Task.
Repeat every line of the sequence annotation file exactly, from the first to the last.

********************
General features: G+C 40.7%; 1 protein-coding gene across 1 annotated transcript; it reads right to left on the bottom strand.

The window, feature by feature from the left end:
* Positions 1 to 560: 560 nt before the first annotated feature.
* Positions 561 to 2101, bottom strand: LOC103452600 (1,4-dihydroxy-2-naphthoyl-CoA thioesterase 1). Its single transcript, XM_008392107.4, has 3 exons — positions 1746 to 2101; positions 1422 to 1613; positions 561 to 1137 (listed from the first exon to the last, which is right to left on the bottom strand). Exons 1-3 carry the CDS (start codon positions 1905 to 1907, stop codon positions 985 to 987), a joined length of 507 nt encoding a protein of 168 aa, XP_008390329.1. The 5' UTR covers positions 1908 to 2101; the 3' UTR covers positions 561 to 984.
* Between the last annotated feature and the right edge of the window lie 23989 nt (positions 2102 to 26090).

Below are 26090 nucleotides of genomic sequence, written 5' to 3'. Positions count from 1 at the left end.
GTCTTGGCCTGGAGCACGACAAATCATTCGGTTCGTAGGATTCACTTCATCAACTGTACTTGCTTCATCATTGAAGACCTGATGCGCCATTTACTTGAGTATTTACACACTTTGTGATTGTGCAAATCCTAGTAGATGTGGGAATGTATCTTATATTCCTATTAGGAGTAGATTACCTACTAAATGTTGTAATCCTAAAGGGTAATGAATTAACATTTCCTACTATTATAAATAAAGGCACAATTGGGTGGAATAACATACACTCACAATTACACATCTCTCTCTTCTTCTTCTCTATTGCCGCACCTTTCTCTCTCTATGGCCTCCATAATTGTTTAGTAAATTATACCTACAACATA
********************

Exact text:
General features: G+C 40.7%; 1 protein-coding gene across 1 annotated transcript; it reads right to left on the bottom strand.

The window, feature by feature from the left end:
* Positions 1 to 560: 560 nt before the first annotated feature.
* Positions 561 to 2101, bottom strand: LOC103452600 (1,4-dihydroxy-2-naphthoyl-CoA thioesterase 1). Its single transcript, XM_008392107.4, has 3 exons — positions 1746 to 2101; positions 1422 to 1613; positions 561 to 1137 (listed from the first exon to the last, which is right to left on the bottom strand). Exons 1-3 carry the CDS (start codon positions 1905 to 1907, stop codon positions 985 to 987), a joined length of 507 nt encoding a protein of 168 aa, XP_008390329.1. The 5' UTR covers positions 1908 to 2101; the 3' UTR covers positions 561 to 984.
* Between the last annotated feature and the right edge of the window lie 23989 nt (positions 2102 to 26090).

Below are 26090 nucleotides of genomic sequence, written 5' to 3'. Positions count from 1 at the left end.
GTCTTGGCCTGGAGCACGACAAATCATTCGGTTCGTAGGATTCACTTCATCAACTGTACTTGCTTCATCATTGAAGACCTGATGCGCCATTTACTTGAGTATTTACACACTTTGTGATTGTGCAAATCCTAGTAGATGTGGGAATGTATCTTATATTCCTATTAGGAGTAGATTACCTACTAAATGTTGTAATCCTAAAGGGTAATGAATTAACATTTCCTACTATTATAAATAAAGGCACAATTGGGTGGAATAACATACACTCACAATTACACATCTCTCTCTTCTTCTTCTCTATTGCCGCACCTTTCTCTCTCTATGGCCTCCATAATTGTTTAGTAAATTATACCTACAACATA